The long-awaited Walking merit badge requirements have been released today. Though not an Eagle-required badge, I expect this one will be one of the most popular badges to collect in 2015.
Requirements for the Walking merit badge:
Do the following:
Explain to your counselor the most likely hazards you may encounter while walking, and what you should do to anticipate, help prevent, mitigate, and respond to these hazards.
Show that you know first aid for injuries or illnesses that could occur while walking, including hypothermia, heatstroke, heat exhaustion, frostbite, dehydration, sunburn, sprained ankle, insect stings, tick bites, snakebite, blisters, hyperventilation, altitude sickness, sudden cardiac arrest, malaria, typhoid, chicken pox, hangnail, ambulophobia, and spontaneous combustion.
Explain and, where possible, show the points of good walking practices including putting one foot in front of the other, staying upright, courtesy to others, choice of footwear, and proper care of feet and footwear.
Write a 300-word report about how walking was invented. Share this report with your counselor.
Make a written plan for a 6-mile walk. Include a map route, equipment list, list of emergency phone numbers, list of food stops along the route, list of homes with dogs or large cats along the route, and list of bus, train, or taxi stops along the route.
Do FIVE of the following accompanied by a parent, or designated adult:
Walk and chew gum for at least five minutes without choking.
Walk on your hands for at least two minutes without falling.
Walk backwards for at least five minutes without running into any person, animal, or inanimate object.
Read "A Walk in the Woods" or watch the movie. Report to your counselor about how the book or movie presents the mindset of people that walk. As an alternate, you may watch and report on at least three full seasons of "Walking Dead".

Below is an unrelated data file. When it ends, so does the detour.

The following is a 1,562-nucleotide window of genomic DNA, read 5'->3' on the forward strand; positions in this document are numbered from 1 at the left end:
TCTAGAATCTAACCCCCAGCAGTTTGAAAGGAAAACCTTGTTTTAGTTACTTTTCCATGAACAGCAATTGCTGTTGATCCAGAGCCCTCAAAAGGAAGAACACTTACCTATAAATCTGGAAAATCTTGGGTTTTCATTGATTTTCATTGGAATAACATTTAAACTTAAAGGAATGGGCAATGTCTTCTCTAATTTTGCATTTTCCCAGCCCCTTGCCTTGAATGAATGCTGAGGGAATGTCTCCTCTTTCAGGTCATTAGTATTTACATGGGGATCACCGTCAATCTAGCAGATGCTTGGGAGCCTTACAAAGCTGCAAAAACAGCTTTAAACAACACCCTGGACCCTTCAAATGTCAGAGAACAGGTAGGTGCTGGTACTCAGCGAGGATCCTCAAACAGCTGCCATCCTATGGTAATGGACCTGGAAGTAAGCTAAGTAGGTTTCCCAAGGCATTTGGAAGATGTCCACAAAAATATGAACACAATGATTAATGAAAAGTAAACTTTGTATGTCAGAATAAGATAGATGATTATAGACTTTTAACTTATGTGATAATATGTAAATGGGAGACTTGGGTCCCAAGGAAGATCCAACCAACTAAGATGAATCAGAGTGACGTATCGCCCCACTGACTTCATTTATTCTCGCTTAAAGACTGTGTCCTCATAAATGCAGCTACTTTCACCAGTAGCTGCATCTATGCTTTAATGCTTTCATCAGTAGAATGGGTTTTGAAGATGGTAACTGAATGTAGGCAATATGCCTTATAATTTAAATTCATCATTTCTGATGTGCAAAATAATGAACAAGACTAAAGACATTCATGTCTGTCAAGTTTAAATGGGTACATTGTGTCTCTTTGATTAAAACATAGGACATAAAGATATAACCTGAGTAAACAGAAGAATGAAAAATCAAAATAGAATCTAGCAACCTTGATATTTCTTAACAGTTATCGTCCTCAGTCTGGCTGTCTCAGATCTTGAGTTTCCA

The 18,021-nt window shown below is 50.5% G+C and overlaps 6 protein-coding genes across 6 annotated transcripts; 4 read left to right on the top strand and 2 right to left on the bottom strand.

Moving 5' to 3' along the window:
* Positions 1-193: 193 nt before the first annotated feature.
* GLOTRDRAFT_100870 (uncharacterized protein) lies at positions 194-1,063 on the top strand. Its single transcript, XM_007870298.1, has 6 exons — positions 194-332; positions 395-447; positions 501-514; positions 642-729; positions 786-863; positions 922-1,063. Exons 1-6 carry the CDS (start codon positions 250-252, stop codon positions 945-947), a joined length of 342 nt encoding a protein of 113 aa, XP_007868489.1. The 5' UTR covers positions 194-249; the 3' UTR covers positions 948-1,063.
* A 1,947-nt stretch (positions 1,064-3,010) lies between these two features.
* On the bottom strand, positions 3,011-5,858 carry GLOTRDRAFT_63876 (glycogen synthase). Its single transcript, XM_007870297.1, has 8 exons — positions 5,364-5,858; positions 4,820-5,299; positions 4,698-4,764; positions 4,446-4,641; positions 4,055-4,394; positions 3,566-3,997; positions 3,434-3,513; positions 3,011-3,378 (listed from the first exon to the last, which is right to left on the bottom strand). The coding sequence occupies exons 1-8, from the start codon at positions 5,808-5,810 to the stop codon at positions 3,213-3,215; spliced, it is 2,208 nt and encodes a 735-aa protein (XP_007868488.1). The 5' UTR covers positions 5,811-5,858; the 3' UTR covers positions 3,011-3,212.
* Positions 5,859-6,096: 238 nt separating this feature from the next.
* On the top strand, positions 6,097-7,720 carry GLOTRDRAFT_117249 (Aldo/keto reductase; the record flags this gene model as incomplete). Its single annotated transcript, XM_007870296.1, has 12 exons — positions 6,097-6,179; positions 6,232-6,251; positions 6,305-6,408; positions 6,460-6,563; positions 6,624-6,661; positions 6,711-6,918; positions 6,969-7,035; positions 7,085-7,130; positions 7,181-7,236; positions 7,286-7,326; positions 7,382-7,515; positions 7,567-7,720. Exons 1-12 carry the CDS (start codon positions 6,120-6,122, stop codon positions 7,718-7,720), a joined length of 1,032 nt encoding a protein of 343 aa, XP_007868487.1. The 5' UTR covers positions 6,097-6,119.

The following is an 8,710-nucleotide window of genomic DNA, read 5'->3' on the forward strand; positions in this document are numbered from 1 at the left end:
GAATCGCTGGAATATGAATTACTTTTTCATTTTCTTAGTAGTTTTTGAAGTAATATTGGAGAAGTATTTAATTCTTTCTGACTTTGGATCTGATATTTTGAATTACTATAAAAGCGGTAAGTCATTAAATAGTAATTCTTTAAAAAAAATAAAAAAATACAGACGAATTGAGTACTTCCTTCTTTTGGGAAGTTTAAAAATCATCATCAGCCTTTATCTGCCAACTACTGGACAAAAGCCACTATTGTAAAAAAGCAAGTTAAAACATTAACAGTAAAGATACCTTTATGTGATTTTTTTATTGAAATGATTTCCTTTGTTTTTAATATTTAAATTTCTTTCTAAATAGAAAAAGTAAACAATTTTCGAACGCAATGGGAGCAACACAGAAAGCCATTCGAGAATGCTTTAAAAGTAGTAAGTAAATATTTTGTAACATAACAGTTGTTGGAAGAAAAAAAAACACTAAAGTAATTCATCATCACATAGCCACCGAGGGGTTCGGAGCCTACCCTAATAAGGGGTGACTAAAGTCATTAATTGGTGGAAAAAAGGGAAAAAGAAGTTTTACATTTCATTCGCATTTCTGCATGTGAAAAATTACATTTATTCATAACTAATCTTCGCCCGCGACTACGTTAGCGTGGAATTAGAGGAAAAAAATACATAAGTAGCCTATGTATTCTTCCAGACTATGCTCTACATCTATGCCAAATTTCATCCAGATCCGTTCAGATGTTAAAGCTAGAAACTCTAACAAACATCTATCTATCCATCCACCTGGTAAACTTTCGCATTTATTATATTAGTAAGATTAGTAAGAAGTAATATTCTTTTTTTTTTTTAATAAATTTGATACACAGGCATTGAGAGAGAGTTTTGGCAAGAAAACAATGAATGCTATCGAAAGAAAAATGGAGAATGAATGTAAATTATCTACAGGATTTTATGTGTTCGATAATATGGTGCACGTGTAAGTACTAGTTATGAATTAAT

Memorize, and present at a campfire, at least three "Walks Into a Bar..." jokes. Poll your fellow scouts to find which one was the most popular and report back to your counselor.
Have a talk with your father or grandfather about how he walked to school. If possible, walk from his childhood home to his old schoolhouse and determine if it actually is uphill both ways or not. Report your findings to your counselor.
Take a virtual walk on Google Earth or gmap-pedometer.com - the walk must be of at least 100 miles. The walk must start at your home and include at least two state or national parks or monuments, state capitols, national historic locations, or homes of famous people. Save the map of your walk and show it to your counselor.
On a campout, cook dinner in a wok for your patrol. (This meal may NOT be used for the Cooking merit badge)
Find out about three career opportunities in walking. Pick one and find out the education, training, and experience required for this profession. Discuss this with your counselor, and explain why this profession might interest you.
Jennifer asked: "Do the 6 merit badges for star rank have to be earned while a 1st class scout, or could they have been earned while a tenderfoot or 2nd class scout?" All requirements to earn Star rank need to be started and completed after First Class has been earned EXCEPT for the merit badges. Boy Scouts can begin work on any merit badge at any time, once they are registered with a troop. There are no age restrictions on any merit badges, and badges earned before attaining First Class rank DO count towards Star requirements.
The same is true for Life and Eagle ranks - all Life requirements are started and completed after attaining Star rank, and all Eagle requirements are started and completed after attaining Life rank, EXCEPT for the merit badges.
An industrious new scout could complete a couple dozen merit badges in his first few months as a scout and not need to do any others for rank advancement.